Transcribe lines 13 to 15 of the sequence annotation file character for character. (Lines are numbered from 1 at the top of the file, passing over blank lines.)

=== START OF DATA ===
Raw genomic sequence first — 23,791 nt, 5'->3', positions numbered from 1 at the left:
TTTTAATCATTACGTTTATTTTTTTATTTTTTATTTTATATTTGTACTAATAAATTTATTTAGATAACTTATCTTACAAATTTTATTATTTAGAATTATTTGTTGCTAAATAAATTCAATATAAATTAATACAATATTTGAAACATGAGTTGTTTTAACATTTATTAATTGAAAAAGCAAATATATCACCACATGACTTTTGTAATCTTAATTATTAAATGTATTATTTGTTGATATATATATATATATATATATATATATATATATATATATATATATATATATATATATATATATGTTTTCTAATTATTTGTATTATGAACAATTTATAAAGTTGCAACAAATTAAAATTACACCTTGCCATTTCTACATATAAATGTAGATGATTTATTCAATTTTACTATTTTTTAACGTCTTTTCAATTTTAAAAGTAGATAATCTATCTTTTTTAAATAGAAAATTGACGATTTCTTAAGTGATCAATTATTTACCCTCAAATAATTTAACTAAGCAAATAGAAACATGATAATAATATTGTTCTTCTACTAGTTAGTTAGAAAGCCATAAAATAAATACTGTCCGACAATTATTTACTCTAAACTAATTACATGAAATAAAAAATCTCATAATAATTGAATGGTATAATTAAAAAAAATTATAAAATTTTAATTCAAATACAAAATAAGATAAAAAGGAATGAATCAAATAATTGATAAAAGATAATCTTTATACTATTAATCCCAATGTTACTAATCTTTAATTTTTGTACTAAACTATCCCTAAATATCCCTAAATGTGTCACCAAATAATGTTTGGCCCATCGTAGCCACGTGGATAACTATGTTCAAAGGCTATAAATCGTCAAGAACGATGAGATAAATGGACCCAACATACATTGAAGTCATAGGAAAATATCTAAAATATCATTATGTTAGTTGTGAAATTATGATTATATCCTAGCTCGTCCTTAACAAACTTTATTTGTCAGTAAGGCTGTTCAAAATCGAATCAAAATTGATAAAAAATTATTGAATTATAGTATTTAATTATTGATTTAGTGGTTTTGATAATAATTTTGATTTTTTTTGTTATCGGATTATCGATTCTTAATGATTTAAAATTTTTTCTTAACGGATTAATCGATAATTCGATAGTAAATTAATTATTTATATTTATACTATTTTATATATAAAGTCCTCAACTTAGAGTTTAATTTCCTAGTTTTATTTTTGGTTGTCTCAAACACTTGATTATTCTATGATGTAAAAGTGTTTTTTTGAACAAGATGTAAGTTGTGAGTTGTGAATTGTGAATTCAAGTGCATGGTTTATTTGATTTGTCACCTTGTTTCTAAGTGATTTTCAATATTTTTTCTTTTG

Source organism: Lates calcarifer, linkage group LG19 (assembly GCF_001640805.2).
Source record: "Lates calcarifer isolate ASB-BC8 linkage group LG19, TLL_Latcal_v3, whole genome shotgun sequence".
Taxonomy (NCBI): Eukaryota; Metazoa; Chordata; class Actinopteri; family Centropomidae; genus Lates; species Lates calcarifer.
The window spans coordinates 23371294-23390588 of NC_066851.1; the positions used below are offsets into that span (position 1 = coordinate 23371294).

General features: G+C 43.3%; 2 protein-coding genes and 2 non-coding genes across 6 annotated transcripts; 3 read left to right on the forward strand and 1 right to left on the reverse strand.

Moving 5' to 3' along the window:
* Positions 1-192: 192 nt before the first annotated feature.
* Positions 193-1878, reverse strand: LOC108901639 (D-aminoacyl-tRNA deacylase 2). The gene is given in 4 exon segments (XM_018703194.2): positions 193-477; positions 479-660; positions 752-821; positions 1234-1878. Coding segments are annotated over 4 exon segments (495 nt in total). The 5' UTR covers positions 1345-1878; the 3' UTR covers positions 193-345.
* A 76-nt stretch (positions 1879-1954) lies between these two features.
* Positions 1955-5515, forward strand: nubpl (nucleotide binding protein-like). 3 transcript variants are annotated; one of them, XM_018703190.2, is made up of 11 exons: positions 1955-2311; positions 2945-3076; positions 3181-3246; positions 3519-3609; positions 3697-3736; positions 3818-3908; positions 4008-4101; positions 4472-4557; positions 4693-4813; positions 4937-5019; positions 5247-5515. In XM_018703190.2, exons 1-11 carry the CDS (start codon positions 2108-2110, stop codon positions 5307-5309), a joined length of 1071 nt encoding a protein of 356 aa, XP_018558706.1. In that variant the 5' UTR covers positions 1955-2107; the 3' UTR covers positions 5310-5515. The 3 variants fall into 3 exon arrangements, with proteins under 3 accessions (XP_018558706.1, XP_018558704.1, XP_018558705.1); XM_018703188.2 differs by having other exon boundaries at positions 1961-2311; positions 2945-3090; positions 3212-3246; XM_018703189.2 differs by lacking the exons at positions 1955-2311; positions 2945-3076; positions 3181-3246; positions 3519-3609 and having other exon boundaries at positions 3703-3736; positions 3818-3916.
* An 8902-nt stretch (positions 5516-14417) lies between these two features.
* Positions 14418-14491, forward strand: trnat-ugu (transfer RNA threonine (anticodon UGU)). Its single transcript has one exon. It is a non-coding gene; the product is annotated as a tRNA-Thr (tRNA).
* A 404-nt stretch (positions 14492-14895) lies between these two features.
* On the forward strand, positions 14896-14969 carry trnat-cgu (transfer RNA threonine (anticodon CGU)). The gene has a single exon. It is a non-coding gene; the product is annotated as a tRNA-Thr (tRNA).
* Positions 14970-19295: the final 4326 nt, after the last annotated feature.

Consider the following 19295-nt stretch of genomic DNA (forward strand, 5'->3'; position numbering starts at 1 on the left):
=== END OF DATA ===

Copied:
* An 8902-nt stretch (positions 5516-14417) lies between these two features.
* Positions 14418-14491, forward strand: trnat-ugu (transfer RNA threonine (anticodon UGU)). Its single transcript has one exon. It is a non-coding gene; the product is annotated as a tRNA-Thr (tRNA).
* A 404-nt stretch (positions 14492-14895) lies between these two features.